Two Ducks (Daniel Young)
We sat at a picnic table, enjoying the morning sunlight, holding hands tentatively, ready to draw them apart if somebody passed by. A clear mountain stream flowed past us over a smooth bed of pebbled rocks, bisecting the park. Two ducks had followed us across the road, waddling serenely before gathering at our feet, preening their feathers and walking around aimlessly, always sticking close-by.
‘They just want food,’ said Joseph, waving his hand as if to shoo them away.
The ducks remained near us, clearly unperturbed. It seemed to me that they just wanted company.
‘Have you heard the phrase yuān yāng xì shuǐ?’ he asked.
I shook my head.
‘Doesn’t matter. The ducks are cute—but I’m sure they’d be delicious,’ he said with a grin.
‘You’re so Chinese,’ I said without thinking.
His hand withdrew from mine and I looked at his face, waiting for a response. The surface of the stream glistened in golden sunlight and the ducks walked away, one chasing the other like a pest. Maybe it was mating season.
Joseph remained quiet and we both watched as they flew down to the stream. They frolicked in the water, again with one pursuing the other. Again and again. They began to fly, shaking their feathers wildly to dry them out. They flew around us in a wide sweeping circle, still one chasing the other, now making a deranged call, halfway between a quack and a scream.
‘Well you’re just a stupid Aussie,’ said Joseph, leaving the picnic table and walking back to the car without another word.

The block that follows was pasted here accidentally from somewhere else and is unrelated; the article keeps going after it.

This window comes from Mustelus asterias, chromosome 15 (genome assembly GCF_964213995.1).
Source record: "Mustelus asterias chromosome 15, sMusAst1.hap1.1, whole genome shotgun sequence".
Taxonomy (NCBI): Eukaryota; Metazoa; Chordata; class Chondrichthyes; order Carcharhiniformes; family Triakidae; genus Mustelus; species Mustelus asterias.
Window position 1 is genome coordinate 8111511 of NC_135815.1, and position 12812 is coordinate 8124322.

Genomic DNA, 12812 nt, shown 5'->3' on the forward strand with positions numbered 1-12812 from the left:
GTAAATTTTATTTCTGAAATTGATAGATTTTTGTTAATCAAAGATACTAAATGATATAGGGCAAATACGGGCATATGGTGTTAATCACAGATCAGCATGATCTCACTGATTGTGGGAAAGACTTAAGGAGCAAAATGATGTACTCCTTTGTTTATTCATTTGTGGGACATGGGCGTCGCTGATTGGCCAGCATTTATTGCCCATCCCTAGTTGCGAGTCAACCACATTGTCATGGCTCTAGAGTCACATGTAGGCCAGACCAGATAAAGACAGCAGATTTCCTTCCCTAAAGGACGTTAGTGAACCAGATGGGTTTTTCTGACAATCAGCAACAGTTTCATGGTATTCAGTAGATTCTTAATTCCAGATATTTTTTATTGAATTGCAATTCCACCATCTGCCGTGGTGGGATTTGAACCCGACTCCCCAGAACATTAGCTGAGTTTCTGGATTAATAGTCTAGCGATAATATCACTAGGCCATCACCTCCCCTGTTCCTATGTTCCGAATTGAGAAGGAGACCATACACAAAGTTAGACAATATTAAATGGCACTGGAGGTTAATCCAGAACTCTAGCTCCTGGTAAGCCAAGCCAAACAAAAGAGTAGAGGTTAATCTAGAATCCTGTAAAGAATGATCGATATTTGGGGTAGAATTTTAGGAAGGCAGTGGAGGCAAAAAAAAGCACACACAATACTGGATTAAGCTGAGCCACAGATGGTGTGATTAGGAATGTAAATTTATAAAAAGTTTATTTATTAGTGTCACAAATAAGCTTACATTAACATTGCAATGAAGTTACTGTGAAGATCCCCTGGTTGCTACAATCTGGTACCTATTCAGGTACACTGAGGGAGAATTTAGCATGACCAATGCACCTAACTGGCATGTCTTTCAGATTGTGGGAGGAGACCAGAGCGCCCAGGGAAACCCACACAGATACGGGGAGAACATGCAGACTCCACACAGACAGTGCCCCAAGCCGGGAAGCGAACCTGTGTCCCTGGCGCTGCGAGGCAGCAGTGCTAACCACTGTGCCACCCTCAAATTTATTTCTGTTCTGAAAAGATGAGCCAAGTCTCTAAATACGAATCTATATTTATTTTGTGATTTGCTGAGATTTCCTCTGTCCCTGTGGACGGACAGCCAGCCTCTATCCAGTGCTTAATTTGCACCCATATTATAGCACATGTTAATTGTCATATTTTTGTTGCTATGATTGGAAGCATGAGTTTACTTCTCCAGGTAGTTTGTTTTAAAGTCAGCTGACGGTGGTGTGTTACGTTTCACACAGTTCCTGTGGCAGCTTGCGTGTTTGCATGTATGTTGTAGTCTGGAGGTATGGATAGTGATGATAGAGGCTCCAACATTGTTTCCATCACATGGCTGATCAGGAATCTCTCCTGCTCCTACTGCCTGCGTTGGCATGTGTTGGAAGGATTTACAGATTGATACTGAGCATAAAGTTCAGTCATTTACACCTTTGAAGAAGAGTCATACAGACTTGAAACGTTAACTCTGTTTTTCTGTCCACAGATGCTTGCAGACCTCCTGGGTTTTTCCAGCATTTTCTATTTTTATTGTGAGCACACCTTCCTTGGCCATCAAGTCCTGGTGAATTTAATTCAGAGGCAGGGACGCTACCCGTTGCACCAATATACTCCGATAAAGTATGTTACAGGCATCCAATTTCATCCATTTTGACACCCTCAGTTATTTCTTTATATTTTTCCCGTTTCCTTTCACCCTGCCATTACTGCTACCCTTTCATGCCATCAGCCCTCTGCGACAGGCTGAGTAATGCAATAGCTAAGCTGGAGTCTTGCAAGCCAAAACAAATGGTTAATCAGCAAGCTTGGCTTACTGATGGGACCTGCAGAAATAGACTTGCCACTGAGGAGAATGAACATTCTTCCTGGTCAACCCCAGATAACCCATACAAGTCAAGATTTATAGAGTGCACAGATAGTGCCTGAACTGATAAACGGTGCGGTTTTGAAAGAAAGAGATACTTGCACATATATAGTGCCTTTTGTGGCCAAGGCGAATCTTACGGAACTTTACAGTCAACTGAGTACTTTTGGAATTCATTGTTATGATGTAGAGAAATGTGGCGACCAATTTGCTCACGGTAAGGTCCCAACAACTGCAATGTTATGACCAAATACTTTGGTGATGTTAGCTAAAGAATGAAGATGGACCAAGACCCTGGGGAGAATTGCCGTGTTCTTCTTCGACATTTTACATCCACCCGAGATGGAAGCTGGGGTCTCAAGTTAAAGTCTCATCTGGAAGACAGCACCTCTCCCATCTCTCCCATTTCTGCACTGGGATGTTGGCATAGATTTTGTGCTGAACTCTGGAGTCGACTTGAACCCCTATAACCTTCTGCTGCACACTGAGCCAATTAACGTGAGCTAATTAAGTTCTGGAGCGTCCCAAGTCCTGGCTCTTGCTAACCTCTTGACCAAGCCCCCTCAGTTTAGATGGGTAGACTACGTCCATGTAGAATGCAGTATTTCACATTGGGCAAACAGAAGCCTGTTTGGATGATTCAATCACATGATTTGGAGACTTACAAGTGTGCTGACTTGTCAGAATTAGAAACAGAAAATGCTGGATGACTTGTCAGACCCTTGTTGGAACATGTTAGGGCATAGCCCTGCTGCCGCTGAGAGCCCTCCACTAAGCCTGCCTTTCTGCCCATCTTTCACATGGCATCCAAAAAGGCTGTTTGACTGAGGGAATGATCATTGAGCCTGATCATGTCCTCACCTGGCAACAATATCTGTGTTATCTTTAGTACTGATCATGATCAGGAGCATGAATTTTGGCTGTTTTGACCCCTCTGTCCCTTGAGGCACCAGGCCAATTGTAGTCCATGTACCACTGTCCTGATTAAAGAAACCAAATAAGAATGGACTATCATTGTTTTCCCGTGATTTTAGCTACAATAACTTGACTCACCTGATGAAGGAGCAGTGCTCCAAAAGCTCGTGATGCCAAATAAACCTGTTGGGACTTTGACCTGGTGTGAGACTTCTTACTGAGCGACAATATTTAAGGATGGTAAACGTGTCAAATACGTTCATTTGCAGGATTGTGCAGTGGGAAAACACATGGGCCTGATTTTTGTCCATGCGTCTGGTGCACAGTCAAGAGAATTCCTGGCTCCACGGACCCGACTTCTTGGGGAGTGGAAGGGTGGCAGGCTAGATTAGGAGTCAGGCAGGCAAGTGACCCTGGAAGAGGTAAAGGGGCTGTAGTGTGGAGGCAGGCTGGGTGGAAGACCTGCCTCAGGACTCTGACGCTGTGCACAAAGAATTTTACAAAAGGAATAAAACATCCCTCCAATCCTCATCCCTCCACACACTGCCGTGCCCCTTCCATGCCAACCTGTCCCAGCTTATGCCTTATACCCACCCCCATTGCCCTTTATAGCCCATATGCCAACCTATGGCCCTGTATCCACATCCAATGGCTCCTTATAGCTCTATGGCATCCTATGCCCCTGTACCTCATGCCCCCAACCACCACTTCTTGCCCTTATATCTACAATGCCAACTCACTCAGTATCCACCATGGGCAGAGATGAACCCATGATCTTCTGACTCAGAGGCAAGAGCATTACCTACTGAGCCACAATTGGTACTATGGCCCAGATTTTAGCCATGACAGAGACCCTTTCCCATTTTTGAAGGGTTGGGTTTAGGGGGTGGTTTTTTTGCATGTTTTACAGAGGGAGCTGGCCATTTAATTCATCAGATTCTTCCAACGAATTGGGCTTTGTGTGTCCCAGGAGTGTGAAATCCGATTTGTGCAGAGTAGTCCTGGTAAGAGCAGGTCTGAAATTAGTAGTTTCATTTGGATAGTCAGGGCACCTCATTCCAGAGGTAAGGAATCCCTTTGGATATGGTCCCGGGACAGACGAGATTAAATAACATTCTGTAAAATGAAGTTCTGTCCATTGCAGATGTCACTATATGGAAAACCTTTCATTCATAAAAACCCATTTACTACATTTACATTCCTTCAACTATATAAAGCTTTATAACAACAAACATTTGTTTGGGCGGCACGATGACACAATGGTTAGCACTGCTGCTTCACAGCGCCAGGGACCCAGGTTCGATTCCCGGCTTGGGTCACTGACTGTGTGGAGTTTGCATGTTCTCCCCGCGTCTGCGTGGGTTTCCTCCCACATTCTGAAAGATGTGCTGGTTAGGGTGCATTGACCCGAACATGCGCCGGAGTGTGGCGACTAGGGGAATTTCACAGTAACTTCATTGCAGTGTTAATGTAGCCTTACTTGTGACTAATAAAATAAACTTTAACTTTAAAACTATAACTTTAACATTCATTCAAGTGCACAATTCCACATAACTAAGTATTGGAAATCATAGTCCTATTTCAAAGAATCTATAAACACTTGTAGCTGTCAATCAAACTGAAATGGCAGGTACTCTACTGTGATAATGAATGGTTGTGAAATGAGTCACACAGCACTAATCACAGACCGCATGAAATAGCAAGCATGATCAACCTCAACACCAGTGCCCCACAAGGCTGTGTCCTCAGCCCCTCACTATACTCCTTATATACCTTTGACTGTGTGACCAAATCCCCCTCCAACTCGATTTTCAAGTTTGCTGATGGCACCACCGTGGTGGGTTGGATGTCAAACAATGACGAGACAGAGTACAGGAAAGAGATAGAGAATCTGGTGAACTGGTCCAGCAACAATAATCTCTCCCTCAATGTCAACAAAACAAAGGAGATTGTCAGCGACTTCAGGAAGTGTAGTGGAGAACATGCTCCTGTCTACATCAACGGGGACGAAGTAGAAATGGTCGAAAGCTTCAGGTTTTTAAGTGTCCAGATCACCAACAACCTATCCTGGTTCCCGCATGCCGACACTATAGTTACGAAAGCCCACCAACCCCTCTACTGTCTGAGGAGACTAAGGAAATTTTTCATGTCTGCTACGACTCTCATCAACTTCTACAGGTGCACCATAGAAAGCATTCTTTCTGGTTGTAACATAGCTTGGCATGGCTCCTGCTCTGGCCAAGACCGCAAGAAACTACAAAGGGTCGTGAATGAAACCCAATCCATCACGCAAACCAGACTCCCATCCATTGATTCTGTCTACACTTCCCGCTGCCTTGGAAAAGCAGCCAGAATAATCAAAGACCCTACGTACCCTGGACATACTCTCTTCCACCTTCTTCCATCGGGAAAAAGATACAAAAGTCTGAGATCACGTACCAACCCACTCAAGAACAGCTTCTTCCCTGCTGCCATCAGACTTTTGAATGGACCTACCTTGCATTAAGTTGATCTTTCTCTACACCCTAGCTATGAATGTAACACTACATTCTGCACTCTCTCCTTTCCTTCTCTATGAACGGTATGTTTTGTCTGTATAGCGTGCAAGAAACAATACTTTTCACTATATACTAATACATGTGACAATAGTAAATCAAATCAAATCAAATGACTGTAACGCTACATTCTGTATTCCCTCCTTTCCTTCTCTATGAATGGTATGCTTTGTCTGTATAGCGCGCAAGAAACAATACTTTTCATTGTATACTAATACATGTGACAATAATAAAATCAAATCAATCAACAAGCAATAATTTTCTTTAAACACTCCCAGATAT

He was right, of course. The ducks were now back in the water, and I noticed a chain of six ducklings floating in the stream’s current, unable to swim upstream. The two ducks gathered around them, pushing them back towards the bank where the water was still.
I thought about the day we met. We ended up back at my place, that tiny little apartment where so many of my failed relationships had played out. I watched as he directed every last grain of rice to his mouth with skilful use of chopsticks and the small round bowl. I tried to do the same, feeling shamed by the amount that I had intended to waste.
‘My parents never allowed me to leave behind a single grain,’ he said, smiling widely when he noticed me copying his actions.
We’d had just one meat dish: pork ribs cooked with black bean. Then some green veggies and something I’d never tried before: stir-fried potato and carrot with a few thin slices of sweet lap cheong sausage. The potato and carrot were cut into long matchsticks and flavoured with sichuan peppercorns and garlic. These few simple ingredients went a long way, resulting in too much food for just the two of us.
One of the ducks returned to my picnic table, its damp feathers reflecting the morning light with an iridescent splendour. I should follow Joseph back to the car and apologise. The bird just sat there, looking at me with its small curious eyes and a brown, rounded beak.
‘What do you want?’ I asked, feeling stupid as soon as the words left my mouth.
I thought about Joseph and I thought about us. I took out my phone and tried to remember his words, thinking about how to spell them out in pinyin. I can never make out the tones, but was it… yuan yang xi shui? I googled it. A Chinese proverb for loving couples. Two mandarin ducks playing in water. I looked at the inquisitive duck and tried to blink away the tears.
We hadn’t been together long, but I knew what I wanted to say. I walked back to the car, voicing the three words in Mandarin, concentrating on how I would pronounce the tones. The ducks stayed behind.